For the first time, a patient has been injected with an experimental cancer-killing virus. There is still a long way to go, but eventually it must reach the market as a successful method of fighting cancer.

The drug, called CF33-hNIS, is an oncolytic virus, a genetically modified smallpox virus, designed to infect and kill cancer cells while sparing healthy cells.

The virus invades cells and duplicates itself. Eventually, the infected cell bursts open, releasing thousands of new virus particles, which act like antigens and stimulate the immune system to attack nearby cancer cells.

Previous research in animals showed that the drug can trigger and strengthen the immune system to track down and destroy the cancer cells. The drug is now being tested in the first 100 people, according to co-developers of the drug, the City of Hope cancer research center in Los Angeles and the Australian biotech company Imugene.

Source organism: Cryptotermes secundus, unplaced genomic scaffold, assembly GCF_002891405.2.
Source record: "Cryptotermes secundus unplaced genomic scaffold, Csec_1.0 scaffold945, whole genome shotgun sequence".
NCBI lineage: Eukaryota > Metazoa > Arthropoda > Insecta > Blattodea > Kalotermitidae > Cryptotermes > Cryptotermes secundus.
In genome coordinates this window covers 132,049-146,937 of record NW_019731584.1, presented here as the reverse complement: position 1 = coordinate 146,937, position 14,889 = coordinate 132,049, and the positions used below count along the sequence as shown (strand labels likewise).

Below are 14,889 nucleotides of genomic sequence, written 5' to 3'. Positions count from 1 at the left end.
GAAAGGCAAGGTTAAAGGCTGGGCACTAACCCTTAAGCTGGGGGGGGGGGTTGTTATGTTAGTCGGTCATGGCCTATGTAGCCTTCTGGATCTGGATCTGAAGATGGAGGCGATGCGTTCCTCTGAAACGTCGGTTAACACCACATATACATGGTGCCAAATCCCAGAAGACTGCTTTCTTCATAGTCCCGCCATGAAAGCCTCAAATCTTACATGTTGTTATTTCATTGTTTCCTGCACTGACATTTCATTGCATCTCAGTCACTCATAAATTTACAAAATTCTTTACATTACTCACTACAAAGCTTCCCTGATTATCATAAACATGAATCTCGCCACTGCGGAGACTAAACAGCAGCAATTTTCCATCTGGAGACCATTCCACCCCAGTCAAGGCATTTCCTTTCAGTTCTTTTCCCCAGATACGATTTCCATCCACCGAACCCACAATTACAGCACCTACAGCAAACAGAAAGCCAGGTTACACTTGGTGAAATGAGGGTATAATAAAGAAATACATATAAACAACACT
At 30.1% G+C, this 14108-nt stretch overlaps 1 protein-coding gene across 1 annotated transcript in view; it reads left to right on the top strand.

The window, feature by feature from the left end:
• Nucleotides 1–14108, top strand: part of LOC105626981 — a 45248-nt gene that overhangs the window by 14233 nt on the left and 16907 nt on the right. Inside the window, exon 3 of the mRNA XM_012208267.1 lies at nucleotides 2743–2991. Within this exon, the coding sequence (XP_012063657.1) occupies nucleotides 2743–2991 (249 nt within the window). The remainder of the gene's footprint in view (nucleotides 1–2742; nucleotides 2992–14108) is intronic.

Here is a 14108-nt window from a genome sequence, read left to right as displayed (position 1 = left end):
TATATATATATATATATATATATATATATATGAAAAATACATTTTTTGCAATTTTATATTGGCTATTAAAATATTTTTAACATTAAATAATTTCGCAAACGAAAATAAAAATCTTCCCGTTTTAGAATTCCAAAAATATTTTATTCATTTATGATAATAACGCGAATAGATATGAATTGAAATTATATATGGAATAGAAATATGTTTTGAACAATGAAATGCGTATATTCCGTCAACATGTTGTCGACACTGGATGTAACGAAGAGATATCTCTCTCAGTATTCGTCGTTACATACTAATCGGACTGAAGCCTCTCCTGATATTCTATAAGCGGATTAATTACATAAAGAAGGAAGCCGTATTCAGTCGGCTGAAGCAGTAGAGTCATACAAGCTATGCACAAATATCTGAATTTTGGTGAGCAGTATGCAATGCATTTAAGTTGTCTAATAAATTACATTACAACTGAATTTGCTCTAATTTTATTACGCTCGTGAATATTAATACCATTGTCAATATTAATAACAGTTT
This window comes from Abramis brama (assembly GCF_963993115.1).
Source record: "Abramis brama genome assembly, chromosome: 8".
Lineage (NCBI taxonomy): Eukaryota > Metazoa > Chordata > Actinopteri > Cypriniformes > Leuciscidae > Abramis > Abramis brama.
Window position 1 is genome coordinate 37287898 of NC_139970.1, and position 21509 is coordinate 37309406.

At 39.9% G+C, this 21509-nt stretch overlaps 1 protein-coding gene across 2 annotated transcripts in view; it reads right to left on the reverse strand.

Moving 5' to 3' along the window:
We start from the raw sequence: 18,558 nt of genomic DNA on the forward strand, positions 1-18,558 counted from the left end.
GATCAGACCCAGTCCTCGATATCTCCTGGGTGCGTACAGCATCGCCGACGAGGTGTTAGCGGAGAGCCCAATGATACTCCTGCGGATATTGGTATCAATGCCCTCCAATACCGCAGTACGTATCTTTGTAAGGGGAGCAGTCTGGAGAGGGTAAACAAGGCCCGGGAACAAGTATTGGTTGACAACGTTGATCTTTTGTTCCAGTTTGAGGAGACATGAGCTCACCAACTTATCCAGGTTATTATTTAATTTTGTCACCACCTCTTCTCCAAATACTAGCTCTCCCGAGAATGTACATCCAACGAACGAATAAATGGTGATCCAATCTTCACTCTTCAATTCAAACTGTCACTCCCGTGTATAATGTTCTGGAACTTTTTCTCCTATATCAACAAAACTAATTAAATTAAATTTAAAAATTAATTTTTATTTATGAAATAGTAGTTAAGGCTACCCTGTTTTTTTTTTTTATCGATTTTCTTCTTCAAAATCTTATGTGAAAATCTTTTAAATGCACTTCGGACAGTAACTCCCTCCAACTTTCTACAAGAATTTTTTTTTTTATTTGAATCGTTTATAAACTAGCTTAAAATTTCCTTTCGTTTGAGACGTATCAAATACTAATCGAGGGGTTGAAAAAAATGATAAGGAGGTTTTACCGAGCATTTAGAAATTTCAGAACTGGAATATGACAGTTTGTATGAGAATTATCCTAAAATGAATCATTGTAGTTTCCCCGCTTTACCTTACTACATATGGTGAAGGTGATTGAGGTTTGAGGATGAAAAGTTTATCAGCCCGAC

“Our previous research showed that oncolytic viruses can stimulate the immune system to kill the cancer cells and make it more responsive to immunotherapy,” said lead researcher Daneng Li of the City of Hope.

This first experiment is mainly intended to demonstrate that the virus is safe for humans. After that, its effectiveness is examined. Much research is still needed, but the drug has been described as a “game changer” because it is particularly potent and has the ability to activate immune cells, said oncologist Susanne Warner, who previously led the animal research.

Bron (nen): Science Alert

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